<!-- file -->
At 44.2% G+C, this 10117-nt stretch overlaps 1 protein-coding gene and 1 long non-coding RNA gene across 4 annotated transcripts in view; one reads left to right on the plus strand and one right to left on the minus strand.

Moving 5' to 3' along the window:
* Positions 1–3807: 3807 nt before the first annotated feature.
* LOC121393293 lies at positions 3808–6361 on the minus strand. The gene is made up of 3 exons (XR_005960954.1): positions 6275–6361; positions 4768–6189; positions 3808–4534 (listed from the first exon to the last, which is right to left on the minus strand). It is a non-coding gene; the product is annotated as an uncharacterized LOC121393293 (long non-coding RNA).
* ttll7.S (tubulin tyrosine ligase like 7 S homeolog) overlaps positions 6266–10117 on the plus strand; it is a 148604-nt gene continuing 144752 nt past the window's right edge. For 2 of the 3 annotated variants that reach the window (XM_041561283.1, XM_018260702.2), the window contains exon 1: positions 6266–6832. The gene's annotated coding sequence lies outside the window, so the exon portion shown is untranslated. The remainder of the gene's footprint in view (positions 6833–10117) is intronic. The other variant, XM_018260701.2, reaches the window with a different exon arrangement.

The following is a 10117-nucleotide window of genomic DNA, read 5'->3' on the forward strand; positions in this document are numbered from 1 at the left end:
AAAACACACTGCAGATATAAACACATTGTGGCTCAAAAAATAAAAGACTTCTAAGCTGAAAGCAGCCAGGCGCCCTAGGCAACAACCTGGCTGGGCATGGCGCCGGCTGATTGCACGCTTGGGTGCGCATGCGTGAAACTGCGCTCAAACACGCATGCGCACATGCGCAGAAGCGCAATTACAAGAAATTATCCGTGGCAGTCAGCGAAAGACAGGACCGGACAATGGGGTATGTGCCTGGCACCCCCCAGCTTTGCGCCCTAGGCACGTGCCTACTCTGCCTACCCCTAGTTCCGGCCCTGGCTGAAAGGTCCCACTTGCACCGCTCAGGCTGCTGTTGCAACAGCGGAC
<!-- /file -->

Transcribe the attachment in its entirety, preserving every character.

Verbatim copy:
At 44.2% G+C, this 10117-nt stretch overlaps 1 protein-coding gene and 1 long non-coding RNA gene across 4 annotated transcripts in view; one reads left to right on the plus strand and one right to left on the minus strand.

Moving 5' to 3' along the window:
* Positions 1–3807: 3807 nt before the first annotated feature.
* LOC121393293 lies at positions 3808–6361 on the minus strand. The gene is made up of 3 exons (XR_005960954.1): positions 6275–6361; positions 4768–6189; positions 3808–4534 (listed from the first exon to the last, which is right to left on the minus strand). It is a non-coding gene; the product is annotated as an uncharacterized LOC121393293 (long non-coding RNA).
* ttll7.S (tubulin tyrosine ligase like 7 S homeolog) overlaps positions 6266–10117 on the plus strand; it is a 148604-nt gene continuing 144752 nt past the window's right edge. For 2 of the 3 annotated variants that reach the window (XM_041561283.1, XM_018260702.2), the window contains exon 1: positions 6266–6832. The gene's annotated coding sequence lies outside the window, so the exon portion shown is untranslated. The remainder of the gene's footprint in view (positions 6833–10117) is intronic. The other variant, XM_018260701.2, reaches the window with a different exon arrangement.

The following is a 10117-nucleotide window of genomic DNA, read 5'->3' on the forward strand; positions in this document are numbered from 1 at the left end:
AAAACACACTGCAGATATAAACACATTGTGGCTCAAAAAATAAAAGACTTCTAAGCTGAAAGCAGCCAGGCGCCCTAGGCAACAACCTGGCTGGGCATGGCGCCGGCTGATTGCACGCTTGGGTGCGCATGCGTGAAACTGCGCTCAAACACGCATGCGCACATGCGCAGAAGCGCAATTACAAGAAATTATCCGTGGCAGTCAGCGAAAGACAGGACCGGACAATGGGGTATGTGCCTGGCACCCCCCAGCTTTGCGCCCTAGGCACGTGCCTACTCTGCCTACCCCTAGTTCCGGCCCTGGCTGAAAGGTCCCACTTGCACCGCTCAGGCTGCTGTTGCAACAGCGGAC